Bent-Anat too tried to teach Uarda, but learning to read was not easy to the girl, however much pains she might take. Nevertheless, the princess would not give up the spelling, for here, at the foot of the immense sacred mountain at whose summit she gazed with mixed horror and longing, she was condemned to inactivity, which weighed the more heavily on her in proportion as those feelings had to be kept to herself which she longed to escape from in work. Uarda knew the origin of her mistress’s deep grief, and revered her for it, as if it were something sacred. Often she would speak of Pentaur and of his father, and always in such a manner that the princess could not guess that she knew of their love.
When the prisoners were passing Bent-Anat’s tent, she was sitting within with Nefert, and talking, as had become habitual in the hours of dusk, of her father, of Mena, Rameri, and Pentaur.
“He is still alive,” asserted Nefert. “My mother, you see, says that no one knows with certainty what became of him. If he escaped, he beyond a doubt tried to reach the king’s camp, and when we get there you will find him with your father.”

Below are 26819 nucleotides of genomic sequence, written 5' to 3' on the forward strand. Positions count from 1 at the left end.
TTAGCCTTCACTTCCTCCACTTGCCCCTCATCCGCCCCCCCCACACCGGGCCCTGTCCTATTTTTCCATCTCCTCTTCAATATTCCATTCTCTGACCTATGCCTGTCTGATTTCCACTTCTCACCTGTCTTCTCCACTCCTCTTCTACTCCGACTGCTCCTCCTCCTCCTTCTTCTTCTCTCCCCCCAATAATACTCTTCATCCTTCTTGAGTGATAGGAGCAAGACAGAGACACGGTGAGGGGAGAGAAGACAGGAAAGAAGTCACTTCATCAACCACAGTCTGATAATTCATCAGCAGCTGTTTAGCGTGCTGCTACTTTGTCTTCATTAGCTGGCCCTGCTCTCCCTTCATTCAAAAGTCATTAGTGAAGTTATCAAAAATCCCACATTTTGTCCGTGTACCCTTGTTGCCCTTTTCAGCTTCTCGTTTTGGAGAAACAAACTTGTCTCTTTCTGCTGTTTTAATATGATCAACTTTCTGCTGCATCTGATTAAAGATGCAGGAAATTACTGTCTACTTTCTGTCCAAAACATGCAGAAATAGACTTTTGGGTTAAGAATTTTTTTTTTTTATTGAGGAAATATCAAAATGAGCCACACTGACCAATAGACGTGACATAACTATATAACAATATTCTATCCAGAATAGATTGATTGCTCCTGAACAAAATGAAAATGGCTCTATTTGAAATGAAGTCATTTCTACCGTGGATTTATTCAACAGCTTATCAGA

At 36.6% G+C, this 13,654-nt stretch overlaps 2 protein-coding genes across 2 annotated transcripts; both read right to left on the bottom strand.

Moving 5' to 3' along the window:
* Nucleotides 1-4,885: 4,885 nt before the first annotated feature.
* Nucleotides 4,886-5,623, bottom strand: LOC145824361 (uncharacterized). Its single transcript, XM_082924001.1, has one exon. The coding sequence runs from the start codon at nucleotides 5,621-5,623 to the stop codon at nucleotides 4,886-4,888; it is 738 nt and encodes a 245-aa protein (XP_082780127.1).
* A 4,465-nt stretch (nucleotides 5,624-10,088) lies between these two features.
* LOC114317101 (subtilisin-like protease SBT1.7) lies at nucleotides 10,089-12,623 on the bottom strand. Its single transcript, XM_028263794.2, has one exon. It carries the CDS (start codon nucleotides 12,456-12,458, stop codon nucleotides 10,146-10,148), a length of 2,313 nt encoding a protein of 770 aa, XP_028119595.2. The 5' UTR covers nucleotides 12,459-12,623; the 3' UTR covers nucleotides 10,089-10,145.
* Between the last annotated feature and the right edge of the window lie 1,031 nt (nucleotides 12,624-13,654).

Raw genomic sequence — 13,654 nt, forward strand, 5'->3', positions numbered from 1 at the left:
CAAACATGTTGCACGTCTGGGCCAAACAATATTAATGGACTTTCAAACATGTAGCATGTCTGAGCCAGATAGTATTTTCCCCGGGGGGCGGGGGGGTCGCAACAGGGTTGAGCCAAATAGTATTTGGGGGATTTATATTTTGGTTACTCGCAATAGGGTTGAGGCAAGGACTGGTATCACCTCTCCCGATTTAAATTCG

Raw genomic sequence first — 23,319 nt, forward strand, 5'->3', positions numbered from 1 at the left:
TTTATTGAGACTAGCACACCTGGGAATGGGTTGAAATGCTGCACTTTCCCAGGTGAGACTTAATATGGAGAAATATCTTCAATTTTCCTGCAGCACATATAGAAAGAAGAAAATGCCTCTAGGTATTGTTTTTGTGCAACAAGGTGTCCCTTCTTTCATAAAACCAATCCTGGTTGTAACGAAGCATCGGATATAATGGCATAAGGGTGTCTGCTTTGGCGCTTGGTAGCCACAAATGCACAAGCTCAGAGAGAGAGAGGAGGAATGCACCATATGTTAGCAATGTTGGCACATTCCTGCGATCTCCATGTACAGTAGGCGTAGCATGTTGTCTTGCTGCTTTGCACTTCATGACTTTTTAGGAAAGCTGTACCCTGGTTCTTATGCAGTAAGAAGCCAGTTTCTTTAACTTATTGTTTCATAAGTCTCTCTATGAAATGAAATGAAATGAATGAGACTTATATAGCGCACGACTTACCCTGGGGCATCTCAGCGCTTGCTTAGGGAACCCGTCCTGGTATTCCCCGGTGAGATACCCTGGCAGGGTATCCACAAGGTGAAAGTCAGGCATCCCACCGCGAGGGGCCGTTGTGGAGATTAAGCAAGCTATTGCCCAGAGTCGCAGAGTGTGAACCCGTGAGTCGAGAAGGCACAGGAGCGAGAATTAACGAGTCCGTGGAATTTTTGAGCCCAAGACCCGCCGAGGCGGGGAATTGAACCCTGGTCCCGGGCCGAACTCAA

The princess looked sadly at the ground. Nefert looked affectionately at her, and asked:
“Are you thinking of the difference in rank which parts you from the man you have chosen?”
“The man to whom I offer my hand, I put in the rank of a prince,” said Bent-Anat. “But if I could set Pentaur on a throne, as master of the world, he would still be greater and better than I.”
“But your father?” asked Nefert doubtfully.
“He is my friend, he will listen to me and understand me. He shall know everything when I see him; I know his noble and loving heart.”
Both were silent for some time; then Bent-Anat spoke:
“Pray have lights brought, I want to finish my weaving.”
Nefert rose, went to the door of the tent, and there met Uarda; she seized Nefert’s hand, and silently drew her out into the air.
“What is the matter, child? you are trembling,” Nefert exclaimed.
“My father is here,” answered Uarda hastily. “He is escorting some prisoners from the mines of Mafkat. Among them there are two chained together, and one of them—do not be startled—one of them is the poet Pentaur. Stop, for God’s sake, stop, and hear me. Twice before I have seen my father when he has been here with convicts. To-day we must rescue Pentaur; but the princess must know nothing of it, for if my plan fails—”
“Child! girl!” interrupted Nefert eagerly. “How can I help you?”
“Order the steward to give the drivers of the gang a skin of wine in the name of the princess, and out of Bent-Anat’s case of medicines take the phial which contains the sleeping draught, which, in spite of your wish, she will not take. I will wait here, and I know how to use it.”
Nefert immediately found the steward, and ordered him to follow Uarda with a skin of wine. Then she went back to the princess’s tent, and opened the medicine case.